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## Harnessing Deep Neural Networks to Solve Inverse Problems in Quantum Dynamics: Machine-Learned Predictions of Time-Dependent Optimal Control Fields

preprint

submitted on 02.09.2020 and posted on 02.09.2020 by Xian Wang, Anshuman Kumar, Christian Shelton, Bryan Wong#### preprint

Preprints are manuscripts made publicly available before they have been submitted for formal peer review and publication. They might contain new research findings or data. Preprints can be a draft or final version of an author's research but must not have been accepted for publication at the time of submission.

Inverse problems continue to garner immense interest in the physical sciences, particularly in the context of controlling desired phenomena in non-equilibrium systems. In this work, we utilize a series of deep neural networks for predicting time-dependent optimal control fields,

*E(t)*, that enable desired electronic transitions in reduced-dimensional quantum dynamical systems. To solve this inverse problem, we investigated two independent machine learning approaches: (1) a feedforward neural network for predicting the frequency and amplitude content of the power spectrum in the frequency domain (i.e., the Fourier transform of*E(t)*), and (2) a cross-correlation neural network approach for directly predicting*E(t)*in the time domain. Both of these machine learning methods give complementary approaches for probing the underlying quantum dynamics and also exhibit impressive performance in accurately predicting both the frequency and strength of the optimal control field. We provide detailed architectures and hyperparameters for these deep neural networks as well as performance metrics for each of our machine-learned models. From these results, we show that machine learning approaches, particularly deep neural networks, can be employed as a cost-effective statistical approach for designing electromagnetic fields to enable desired transitions in these quantum dynamical systems.#### Read the published paper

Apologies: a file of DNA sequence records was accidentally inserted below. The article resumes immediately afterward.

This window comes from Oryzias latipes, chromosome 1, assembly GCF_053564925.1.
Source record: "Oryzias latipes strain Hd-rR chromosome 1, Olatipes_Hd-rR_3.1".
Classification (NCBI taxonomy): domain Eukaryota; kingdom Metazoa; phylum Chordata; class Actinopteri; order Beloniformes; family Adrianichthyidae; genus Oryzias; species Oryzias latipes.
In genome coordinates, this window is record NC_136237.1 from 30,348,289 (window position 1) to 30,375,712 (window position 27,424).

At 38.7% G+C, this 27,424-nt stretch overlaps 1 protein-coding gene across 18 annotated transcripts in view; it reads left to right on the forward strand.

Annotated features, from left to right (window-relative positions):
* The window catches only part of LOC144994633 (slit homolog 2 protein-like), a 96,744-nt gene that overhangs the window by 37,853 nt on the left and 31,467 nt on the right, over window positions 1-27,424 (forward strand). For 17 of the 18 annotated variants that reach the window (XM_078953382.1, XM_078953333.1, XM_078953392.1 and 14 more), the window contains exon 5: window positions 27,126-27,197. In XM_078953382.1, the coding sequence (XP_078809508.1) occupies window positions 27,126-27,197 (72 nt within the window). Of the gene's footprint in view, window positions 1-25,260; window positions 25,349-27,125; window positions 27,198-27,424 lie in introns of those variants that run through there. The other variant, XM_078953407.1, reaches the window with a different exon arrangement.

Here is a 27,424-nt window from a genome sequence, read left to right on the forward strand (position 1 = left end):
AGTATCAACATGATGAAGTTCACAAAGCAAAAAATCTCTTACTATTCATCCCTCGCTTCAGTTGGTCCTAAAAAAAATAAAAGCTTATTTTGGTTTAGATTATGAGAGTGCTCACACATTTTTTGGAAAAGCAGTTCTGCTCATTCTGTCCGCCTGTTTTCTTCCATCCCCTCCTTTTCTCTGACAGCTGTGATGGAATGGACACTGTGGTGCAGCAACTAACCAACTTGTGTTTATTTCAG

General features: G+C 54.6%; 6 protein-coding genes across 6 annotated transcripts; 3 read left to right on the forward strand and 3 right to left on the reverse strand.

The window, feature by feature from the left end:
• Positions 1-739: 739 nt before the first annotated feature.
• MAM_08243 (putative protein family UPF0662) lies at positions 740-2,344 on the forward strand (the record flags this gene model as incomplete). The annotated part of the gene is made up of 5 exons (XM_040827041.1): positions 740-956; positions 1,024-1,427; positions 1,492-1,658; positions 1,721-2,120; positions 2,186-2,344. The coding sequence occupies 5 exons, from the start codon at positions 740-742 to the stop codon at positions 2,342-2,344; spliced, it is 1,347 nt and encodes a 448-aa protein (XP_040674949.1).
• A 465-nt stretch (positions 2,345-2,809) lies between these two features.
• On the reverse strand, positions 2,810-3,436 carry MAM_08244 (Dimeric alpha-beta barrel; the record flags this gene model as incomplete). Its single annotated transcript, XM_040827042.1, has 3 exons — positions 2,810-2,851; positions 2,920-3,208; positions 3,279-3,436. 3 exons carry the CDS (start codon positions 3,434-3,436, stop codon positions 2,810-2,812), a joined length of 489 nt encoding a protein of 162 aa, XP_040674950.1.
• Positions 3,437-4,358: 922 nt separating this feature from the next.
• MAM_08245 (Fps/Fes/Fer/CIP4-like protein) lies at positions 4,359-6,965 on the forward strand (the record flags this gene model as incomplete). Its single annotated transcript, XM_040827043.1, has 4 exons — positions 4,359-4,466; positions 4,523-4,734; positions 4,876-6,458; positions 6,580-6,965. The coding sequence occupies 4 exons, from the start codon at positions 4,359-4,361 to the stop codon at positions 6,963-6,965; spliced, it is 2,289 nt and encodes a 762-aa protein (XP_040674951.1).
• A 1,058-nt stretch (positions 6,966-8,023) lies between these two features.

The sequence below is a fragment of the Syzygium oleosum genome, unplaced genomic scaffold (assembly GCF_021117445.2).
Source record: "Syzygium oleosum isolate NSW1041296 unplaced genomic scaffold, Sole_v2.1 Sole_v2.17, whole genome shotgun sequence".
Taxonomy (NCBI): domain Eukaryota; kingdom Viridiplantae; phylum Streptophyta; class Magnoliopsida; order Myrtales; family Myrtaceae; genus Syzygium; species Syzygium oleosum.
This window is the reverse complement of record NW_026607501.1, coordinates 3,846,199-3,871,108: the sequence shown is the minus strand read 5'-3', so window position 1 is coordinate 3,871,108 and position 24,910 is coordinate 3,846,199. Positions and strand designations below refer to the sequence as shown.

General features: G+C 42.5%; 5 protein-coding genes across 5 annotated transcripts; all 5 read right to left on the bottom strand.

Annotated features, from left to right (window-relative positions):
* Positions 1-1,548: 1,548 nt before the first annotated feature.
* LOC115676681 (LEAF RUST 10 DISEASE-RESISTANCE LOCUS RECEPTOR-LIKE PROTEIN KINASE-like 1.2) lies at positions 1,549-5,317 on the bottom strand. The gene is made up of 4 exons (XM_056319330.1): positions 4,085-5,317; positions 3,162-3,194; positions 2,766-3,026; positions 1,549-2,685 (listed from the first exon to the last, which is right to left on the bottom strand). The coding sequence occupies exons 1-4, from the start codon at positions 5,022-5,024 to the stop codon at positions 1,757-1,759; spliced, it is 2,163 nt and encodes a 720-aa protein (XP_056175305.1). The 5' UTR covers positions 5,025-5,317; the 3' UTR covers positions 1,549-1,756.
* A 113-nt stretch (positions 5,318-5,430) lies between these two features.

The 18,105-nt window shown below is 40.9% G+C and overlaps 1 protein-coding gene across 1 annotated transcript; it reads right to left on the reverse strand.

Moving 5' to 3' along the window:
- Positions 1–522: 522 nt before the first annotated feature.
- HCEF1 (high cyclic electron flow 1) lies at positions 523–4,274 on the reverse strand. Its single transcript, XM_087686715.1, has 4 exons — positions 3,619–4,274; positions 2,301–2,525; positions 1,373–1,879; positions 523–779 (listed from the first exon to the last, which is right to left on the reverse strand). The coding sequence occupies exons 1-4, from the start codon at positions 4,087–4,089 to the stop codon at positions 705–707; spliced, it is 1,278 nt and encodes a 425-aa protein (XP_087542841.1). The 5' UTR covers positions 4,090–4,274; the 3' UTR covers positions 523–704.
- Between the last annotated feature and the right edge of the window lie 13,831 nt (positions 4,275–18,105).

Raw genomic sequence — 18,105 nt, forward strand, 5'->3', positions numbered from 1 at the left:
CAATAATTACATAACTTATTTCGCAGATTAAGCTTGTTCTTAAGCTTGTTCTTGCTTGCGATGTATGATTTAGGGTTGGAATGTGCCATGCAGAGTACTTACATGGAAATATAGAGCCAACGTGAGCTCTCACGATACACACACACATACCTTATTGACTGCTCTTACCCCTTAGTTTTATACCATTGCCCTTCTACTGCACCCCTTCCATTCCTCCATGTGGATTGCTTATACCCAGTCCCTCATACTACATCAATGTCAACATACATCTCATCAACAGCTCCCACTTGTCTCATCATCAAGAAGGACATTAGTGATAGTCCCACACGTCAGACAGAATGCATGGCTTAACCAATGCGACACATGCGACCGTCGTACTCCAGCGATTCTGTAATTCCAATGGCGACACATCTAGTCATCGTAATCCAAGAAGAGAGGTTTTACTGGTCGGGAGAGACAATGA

in Physical Chemistry Chemical Physics

### Categories

### Funding

### National Science Foundation Grant No. CBET-1833218

### National Science Foundation Grant No. CHE-1808242

### History

#### Email Address of Submitting Author

usagi@alum.mit.edu#### Institution

University of California, Riverside#### Country

United States#### ORCID For Submitting Author

0000-0002-3477-8043#### Declaration of Conflict of Interest

no conflict of interest### Licence

### Exports

#### Read the published paper

in Physical Chemistry Chemical Physics